Besides installing the driveshafts and adding fluids where necessary I took care of the little leftover stuff I pushed aside when focusing on the "get it running" necessities, things like lengthening some of the wiring to alleviate the tension created by the longer engine:


and flushing the Dexcool out of the heater core and the hoses


until it ran clear.


I also took the opportunity to take care of some of the stuff I definitely wouldn't have spent time on before the van was running.
Someone spent a little bit of effort to put these things on:


so I spent a little bit of effort removing them ;)


I still have one or two more things to take care of before I'm able to put the transmission through its paces.
 

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Discussion Starter · #69 ·
I figured if I was getting ready to make it move, I should make sure it'll stop... so I drilled a few holes in a jar lid that matched some found barbed fittings and pulled an old refrigerator compressor out of the undershelf dust:






And I did some cutting on the fan shroud. I started to get all fancy with it, cutting only around the crank and power steering pulleys and leaving the rest. I looked at it for a short time and it's not like the extra is going to do any good and it looked like it'll be more of a hassle for future belt changes so I just pulled it back out and removed the 1-5/8" straight across.


Given the opportunity I'd consider removing another 1/2".


But at one point during the fitting trials I put my hand against the fins of the radiator and they were wet in a spot. :| Although I've only had it up to temp with the cap on (pressurizing) once, there's been nothing dripping or on the ground. Still, I suspect I'll be upgrading to the thicker core radiator sooner than originally planned. I guess that'll give me the opportunity to cut the additional 1/2" from the lower shroud. Yay! :|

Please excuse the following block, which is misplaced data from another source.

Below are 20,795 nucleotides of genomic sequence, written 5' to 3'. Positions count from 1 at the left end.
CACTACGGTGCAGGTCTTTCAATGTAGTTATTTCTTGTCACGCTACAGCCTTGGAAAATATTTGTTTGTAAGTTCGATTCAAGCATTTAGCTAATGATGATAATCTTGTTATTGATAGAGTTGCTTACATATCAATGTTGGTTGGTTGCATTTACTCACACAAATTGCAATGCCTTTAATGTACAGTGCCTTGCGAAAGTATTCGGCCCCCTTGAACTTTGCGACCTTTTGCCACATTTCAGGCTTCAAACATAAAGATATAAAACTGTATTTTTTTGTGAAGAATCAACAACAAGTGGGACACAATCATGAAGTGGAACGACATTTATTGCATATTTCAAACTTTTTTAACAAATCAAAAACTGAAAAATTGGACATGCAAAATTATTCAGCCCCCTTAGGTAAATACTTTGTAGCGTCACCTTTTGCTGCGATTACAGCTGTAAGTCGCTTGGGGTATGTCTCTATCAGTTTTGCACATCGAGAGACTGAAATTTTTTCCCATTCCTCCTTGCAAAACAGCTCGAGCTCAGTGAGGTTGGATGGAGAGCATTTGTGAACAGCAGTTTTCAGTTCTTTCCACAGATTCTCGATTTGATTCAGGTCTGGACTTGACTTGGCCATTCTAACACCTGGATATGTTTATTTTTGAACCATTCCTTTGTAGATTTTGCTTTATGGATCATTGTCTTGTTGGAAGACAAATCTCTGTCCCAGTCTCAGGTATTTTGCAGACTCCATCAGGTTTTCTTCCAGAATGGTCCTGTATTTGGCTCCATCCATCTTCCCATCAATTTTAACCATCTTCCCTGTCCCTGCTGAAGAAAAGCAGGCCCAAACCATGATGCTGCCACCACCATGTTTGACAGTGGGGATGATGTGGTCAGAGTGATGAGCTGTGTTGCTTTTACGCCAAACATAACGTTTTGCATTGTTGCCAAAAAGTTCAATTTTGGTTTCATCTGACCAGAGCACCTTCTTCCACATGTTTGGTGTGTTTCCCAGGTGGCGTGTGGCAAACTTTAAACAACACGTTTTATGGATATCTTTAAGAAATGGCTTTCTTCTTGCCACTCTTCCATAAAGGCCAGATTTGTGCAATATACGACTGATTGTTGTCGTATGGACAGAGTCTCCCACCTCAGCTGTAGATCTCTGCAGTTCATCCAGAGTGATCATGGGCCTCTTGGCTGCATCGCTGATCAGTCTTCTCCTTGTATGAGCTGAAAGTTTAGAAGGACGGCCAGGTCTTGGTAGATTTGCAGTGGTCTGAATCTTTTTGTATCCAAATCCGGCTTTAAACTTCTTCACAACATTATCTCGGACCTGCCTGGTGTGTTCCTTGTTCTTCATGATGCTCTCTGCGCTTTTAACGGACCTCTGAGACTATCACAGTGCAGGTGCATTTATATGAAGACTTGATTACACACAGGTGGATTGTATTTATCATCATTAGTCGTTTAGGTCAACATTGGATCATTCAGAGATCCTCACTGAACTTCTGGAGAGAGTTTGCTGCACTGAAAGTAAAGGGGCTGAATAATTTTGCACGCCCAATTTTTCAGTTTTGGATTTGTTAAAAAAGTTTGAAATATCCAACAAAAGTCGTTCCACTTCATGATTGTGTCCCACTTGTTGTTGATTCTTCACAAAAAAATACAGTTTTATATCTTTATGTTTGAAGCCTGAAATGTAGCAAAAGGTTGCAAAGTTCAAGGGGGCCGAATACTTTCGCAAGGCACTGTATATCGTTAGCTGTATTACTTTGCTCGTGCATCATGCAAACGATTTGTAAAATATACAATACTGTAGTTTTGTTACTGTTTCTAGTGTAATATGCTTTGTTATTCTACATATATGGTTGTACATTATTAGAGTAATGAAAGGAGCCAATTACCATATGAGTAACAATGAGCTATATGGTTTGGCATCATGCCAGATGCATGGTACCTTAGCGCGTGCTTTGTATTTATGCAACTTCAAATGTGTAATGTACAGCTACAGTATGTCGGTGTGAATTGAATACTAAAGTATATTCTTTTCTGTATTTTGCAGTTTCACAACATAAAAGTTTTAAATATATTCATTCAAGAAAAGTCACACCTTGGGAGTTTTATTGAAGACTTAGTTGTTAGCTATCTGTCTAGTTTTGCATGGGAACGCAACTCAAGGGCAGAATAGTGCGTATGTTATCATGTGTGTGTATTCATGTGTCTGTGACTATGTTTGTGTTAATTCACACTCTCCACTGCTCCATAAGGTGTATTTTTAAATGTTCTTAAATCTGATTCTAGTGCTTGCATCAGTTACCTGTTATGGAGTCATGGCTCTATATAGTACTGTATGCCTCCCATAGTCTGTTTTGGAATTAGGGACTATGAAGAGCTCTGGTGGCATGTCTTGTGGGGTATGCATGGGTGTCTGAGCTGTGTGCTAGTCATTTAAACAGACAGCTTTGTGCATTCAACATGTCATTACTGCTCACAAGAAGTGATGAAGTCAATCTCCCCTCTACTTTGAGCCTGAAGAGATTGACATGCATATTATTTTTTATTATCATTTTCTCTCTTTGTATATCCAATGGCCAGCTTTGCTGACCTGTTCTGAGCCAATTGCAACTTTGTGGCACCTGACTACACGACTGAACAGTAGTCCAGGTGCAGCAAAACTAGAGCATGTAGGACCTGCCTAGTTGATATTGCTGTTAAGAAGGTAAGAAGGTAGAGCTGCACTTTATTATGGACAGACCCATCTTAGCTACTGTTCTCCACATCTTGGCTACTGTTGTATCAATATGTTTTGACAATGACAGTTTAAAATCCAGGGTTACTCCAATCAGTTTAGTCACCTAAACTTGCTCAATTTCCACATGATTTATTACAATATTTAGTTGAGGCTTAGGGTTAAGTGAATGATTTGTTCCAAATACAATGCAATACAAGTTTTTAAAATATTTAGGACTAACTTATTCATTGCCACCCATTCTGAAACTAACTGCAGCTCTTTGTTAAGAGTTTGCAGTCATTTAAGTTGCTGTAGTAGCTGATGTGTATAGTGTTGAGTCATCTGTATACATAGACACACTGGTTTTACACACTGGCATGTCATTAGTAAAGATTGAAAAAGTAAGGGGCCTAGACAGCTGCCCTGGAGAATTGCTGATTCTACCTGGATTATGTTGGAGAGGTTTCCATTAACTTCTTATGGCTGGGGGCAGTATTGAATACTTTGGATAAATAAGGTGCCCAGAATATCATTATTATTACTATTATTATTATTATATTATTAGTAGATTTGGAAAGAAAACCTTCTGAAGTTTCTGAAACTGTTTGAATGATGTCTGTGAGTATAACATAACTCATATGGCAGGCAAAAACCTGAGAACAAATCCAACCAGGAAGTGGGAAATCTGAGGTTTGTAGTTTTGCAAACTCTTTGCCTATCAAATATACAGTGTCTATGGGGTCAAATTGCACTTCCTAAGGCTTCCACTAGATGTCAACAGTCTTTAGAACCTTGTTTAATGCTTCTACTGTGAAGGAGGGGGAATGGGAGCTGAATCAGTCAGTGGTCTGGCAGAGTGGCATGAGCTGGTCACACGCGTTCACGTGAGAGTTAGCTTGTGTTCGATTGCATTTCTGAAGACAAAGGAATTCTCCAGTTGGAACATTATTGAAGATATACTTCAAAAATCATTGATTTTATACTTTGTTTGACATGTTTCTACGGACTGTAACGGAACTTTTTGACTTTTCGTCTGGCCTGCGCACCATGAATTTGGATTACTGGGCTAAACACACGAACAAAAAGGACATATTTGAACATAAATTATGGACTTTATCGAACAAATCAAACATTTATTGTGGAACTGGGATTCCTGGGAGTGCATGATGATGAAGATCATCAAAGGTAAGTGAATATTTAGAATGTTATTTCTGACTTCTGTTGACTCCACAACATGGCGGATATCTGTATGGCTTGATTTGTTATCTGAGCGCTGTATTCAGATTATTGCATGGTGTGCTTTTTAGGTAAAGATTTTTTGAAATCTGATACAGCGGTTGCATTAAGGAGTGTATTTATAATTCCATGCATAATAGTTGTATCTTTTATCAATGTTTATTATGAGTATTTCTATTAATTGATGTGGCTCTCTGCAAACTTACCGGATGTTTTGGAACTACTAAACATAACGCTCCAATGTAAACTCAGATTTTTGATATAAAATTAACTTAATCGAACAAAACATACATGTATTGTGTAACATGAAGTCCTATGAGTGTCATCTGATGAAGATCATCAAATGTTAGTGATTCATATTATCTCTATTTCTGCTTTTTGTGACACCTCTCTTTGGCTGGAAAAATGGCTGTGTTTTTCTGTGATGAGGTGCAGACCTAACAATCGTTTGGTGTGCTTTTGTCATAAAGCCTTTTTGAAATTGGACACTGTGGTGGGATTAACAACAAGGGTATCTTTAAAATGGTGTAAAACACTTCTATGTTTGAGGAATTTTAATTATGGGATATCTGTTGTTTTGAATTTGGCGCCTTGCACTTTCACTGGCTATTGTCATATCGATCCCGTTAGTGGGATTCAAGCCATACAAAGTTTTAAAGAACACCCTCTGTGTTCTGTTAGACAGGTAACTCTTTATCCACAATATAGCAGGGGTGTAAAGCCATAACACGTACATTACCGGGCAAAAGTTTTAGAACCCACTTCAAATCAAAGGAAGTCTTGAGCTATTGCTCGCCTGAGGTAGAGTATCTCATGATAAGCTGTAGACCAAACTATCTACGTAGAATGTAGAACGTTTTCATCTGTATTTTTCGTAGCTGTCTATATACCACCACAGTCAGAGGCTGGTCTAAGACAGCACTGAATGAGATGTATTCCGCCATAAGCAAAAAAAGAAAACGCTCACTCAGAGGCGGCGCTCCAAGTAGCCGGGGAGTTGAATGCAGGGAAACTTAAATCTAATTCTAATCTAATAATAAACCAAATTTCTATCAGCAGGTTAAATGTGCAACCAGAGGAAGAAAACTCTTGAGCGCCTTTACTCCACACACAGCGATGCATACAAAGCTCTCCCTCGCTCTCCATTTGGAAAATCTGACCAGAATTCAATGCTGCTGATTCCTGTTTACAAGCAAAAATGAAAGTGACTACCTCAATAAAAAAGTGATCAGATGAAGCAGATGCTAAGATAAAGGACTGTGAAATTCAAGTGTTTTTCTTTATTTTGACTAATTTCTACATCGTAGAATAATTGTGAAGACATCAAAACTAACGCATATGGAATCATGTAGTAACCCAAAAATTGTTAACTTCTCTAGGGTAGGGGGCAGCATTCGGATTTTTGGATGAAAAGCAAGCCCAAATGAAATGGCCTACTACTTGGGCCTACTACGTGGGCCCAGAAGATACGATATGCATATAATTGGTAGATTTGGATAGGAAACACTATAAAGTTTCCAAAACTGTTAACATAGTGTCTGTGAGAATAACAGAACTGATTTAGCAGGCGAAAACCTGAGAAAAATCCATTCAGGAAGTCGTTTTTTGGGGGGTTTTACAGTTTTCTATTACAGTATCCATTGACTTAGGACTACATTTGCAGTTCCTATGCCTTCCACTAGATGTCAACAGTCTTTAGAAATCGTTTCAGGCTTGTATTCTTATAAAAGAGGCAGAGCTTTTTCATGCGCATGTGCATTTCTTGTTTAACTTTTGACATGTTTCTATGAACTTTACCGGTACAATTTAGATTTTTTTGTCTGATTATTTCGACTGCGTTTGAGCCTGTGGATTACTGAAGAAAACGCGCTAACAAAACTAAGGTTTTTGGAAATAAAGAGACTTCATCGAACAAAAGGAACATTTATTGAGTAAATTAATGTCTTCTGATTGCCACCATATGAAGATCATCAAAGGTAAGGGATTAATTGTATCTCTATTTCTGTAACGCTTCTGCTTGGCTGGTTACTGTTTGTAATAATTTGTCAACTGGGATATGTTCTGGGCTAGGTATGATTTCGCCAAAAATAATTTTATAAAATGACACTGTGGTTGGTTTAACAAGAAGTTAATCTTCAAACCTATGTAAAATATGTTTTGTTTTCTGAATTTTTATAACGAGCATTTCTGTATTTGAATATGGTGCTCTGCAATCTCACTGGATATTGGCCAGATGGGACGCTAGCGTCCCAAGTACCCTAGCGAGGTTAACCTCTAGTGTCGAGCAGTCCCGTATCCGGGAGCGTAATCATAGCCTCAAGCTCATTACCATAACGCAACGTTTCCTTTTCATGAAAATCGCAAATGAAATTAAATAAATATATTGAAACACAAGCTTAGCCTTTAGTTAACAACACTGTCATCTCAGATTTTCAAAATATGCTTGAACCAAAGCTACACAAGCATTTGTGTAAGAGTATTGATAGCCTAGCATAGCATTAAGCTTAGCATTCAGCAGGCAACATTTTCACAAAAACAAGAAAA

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Discussion Starter · #70 ·
So I thought I was done for the night, but I had 20 minutes or so of down time and I thought I'd go out and try fitting the upper fan shroud. (I hear there's a support group for this... "AstroHaul-its Unanimous" or something like that, but I digress.)

Anyway, I cut the same 1-5/8" I cut from the bottom shroud off the top to check the fit.

Sooo glad I painted my engine.

The alternator side looks like there isn't enough removed, but it might be a little misleading.


The A/C compressor is the real offender. It sticks into the shroud another inch, so more than that needs to be removed, but it is also preventing the shroud from sitting a little further to the passenger side where it should be.
Sensitive content, not recommended for those under 18 Show Content


I'll take another look at it tomorrow, but at this point I'll work the A/C clearance issue first. I'll probably just make a clearance cutout 1st and see what that does for the alternator pulley.

Little by little.